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I just put a bare copper #12 wire from my machine to the DC pipe. The machine is grounded so it grounds the pipe. I don't run copper along the pipe,and especially inside as it keeps the chips from moving smoothly thru the PVC and can cause build up that cuts your air flow. I only do it to keep from getting shocked at the planer and drum sander.
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post #19 of 122 (permalink) Old 06-26-2015, 12:54 AM
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Originally Posted by schnewj View Post
https://www.youtube.com/watch?v=sCPiu0zQwyI

This link might help with understanding and methodology of the grounding of plastic pipe.

Everyone has to understand a couple of basics; any time you have air flow across a surface, you will build static, moisture (humidity) contributes to the control or generation of static.

With all that being said, I have never seen or heard of any definitive evidence of a fire starting in a hobbyist type wood shop environment, which was caused by a static discharge in a dust collection system. If anyone has such evidence I would like the details for my own edification.

In my opinion (as a safety professional for over 35 years) I do not see it as the huge danger that some folks claim it to be. However, the grounding of ducting, even PVC is not that difficult to do. So why not do it?

Is there a danger? Static can always be an issue in a fine dust environment (look at grain silo explosions). Is it prevalent in a hobbyist wood shop? Probably not.

I think the real issue in not the grounding of ducting to prevent an explosion, but more of preventing a static discharge shock that might result in an unintended reaction by an individual. The use of volatiles near a static source is always a paramount hazard.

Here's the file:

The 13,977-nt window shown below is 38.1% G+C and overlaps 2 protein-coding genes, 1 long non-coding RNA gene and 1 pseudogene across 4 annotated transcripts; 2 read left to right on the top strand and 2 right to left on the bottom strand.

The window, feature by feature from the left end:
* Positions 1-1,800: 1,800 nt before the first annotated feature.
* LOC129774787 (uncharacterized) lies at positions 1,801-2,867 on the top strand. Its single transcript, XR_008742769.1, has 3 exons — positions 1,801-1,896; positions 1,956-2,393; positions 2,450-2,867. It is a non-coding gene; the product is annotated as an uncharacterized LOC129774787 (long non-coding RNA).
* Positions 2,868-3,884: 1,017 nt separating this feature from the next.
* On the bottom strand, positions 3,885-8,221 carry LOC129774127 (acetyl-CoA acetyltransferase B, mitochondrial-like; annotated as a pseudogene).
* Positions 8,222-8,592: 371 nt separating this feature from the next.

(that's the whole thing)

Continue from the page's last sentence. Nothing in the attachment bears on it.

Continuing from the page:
I'd be interested in hearing from some EE types, if there are any out there, or anyone familiar with the installation of commercial duct systems, as to what their opinion is on the matter.

Bill
I have a couple of quite major issues with that video.
I have been a mechanical engineer in commercial catering installations for 20 years, and part of that job involved earth continuity installing and testing. Admittedly this was in the UK, and I know the USA has some variations of regulations, but even so, nobody can say the UK is backward in safety regs.

The first issue is he is advocating a certain type of wire crimp tool that does not meet safety regulations any where in Europe.

The ratchet crimp as in this pic
https://www.google.com.cy/search?q=w...ml%3B450%3B314
is far safer, giving a consistant pressure on each use. the thin model used by the guy will give wildly varying pressures according to who uses it. Arnie would cut the crimp in two, a person with arthritis for instance will make a joint that is not secure, and unsecure joints are a big cause of sparking.
The ratchet crimp will only release when the correct pressure has been applied, even if that means a frail person has to use two hands, or even lean it against the bench, but at least you know every joint is consistantly good.

My main concern is the BARE metal wire he is using. I repeat, BARE metal! he is attempting to stop static sparks by looping BARE metal all across the place? He's not insulating the equipment, he's radiating the static.